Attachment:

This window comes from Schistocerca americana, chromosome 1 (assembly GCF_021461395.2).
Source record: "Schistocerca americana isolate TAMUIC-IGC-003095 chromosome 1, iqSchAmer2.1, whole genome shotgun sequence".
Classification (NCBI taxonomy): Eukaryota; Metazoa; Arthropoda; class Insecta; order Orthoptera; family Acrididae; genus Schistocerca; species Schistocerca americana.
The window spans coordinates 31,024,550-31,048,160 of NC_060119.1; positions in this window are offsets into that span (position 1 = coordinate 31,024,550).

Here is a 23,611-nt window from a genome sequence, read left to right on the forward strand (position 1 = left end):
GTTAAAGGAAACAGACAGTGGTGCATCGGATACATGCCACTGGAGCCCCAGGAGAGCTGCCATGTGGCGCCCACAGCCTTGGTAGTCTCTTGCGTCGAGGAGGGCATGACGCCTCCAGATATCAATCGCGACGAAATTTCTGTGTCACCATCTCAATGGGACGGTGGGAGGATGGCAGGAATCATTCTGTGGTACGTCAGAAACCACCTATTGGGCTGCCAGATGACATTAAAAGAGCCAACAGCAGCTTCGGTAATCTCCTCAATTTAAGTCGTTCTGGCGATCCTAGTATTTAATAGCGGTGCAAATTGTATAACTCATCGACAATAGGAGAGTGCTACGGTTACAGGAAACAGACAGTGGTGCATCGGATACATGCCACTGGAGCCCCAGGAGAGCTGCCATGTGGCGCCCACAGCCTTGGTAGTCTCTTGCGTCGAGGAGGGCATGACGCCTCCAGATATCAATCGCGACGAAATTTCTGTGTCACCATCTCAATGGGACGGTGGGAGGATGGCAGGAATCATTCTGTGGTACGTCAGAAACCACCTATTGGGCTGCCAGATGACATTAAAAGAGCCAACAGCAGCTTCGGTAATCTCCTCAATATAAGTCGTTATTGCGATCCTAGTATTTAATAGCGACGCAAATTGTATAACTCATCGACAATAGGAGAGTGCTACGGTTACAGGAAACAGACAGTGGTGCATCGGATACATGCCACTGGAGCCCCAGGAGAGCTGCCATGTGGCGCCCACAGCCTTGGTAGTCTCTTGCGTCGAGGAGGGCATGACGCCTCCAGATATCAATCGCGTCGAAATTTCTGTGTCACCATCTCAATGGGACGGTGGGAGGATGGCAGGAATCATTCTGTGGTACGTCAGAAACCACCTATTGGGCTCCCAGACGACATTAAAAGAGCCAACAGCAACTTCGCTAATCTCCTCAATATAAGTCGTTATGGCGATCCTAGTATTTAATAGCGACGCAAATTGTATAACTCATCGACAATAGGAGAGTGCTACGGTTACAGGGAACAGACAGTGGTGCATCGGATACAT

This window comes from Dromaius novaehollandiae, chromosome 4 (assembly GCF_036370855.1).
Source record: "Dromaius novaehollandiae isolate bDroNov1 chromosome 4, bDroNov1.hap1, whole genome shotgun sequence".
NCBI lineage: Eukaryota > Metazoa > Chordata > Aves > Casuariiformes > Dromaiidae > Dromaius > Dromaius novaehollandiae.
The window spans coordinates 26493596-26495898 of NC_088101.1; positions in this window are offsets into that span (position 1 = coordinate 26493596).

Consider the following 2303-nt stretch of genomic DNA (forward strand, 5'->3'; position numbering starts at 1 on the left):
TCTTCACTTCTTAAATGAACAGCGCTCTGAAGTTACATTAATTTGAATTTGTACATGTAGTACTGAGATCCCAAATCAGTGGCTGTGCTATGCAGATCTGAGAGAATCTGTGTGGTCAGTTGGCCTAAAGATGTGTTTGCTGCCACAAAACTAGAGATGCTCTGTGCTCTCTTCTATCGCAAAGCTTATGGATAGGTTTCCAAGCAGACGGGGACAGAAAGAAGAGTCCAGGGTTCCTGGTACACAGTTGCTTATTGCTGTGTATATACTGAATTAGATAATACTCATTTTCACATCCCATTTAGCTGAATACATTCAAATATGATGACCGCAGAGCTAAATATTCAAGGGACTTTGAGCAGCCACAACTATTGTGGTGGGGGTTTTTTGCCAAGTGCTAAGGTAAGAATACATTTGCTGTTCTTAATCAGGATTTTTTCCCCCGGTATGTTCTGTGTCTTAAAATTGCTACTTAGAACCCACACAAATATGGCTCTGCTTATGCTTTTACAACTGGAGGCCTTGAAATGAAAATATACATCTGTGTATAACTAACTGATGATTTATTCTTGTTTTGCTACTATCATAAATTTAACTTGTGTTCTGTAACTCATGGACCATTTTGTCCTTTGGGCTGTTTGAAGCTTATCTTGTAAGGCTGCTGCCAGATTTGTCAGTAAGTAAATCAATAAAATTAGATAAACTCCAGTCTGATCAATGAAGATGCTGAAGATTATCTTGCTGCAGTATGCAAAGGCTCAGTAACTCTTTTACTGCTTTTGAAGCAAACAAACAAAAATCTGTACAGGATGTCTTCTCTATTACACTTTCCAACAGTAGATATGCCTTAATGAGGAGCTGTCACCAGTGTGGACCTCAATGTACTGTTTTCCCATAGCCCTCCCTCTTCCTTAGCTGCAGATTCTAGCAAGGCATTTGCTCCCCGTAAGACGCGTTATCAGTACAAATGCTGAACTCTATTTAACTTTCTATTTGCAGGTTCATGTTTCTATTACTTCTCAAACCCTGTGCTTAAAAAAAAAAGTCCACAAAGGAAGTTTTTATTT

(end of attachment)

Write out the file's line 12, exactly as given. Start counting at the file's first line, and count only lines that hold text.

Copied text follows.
TCTTCACTTCTTAAATGAACAGCGCTCTGAAGTTACATTAATTTGAATTTGTACATGTAGTACTGAGATCCCAAATCAGTGGCTGTGCTATGCAGATCTGAGAGAATCTGTGTGGTCAGTTGGCCTAAAGATGTGTTTGCTGCCACAAAACTAGAGATGCTCTGTGCTCTCTTCTATCGCAAAGCTTATGGATAGGTTTCCAAGCAGACGGGGACAGAAAGAAGAGTCCAGGGTTCCTGGTACACAGTTGCTTATTGCTGTGTATATACTGAATTAGATAATACTCATTTTCACATCCCATTTAGCTGAATACATTCAAATATGATGACCGCAGAGCTAAATATTCAAGGGACTTTGAGCAGCCACAACTATTGTGGTGGGGGTTTTTTGCCAAGTGCTAAGGTAAGAATACATTTGCTGTTCTTAATCAGGATTTTTTCCCCCGGTATGTTCTGTGTCTTAAAATTGCTACTTAGAACCCACACAAATATGGCTCTGCTTATGCTTTTACAACTGGAGGCCTTGAAATGAAAATATACATCTGTGTATAACTAACTGATGATTTATTCTTGTTTTGCTACTATCATAAATTTAACTTGTGTTCTGTAACTCATGGACCATTTTGTCCTTTGGGCTGTTTGAAGCTTATCTTGTAAGGCTGCTGCCAGATTTGTCAGTAAGTAAATCAATAAAATTAGATAAACTCCAGTCTGATCAATGAAGATGCTGAAGATTATCTTGCTGCAGTATGCAAAGGCTCAGTAACTCTTTTACTGCTTTTGAAGCAAACAAACAAAAATCTGTACAGGATGTCTTCTCTATTACACTTTCCAACAGTAGATATGCCTTAATGAGGAGCTGTCACCAGTGTGGACCTCAATGTACTGTTTTCCCATAGCCCTCCCTCTTCCTTAGCTGCAGATTCTAGCAAGGCATTTGCTCCCCGTAAGACGCGTTATCAGTACAAATGCTGAACTCTATTTAACTTTCTATTTGCAGGTTCATGTTTCTATTACTTCTCAAACCCTGTGCTTAAAAAAAAAAGTCCACAAAGGAAGTTTTTATTT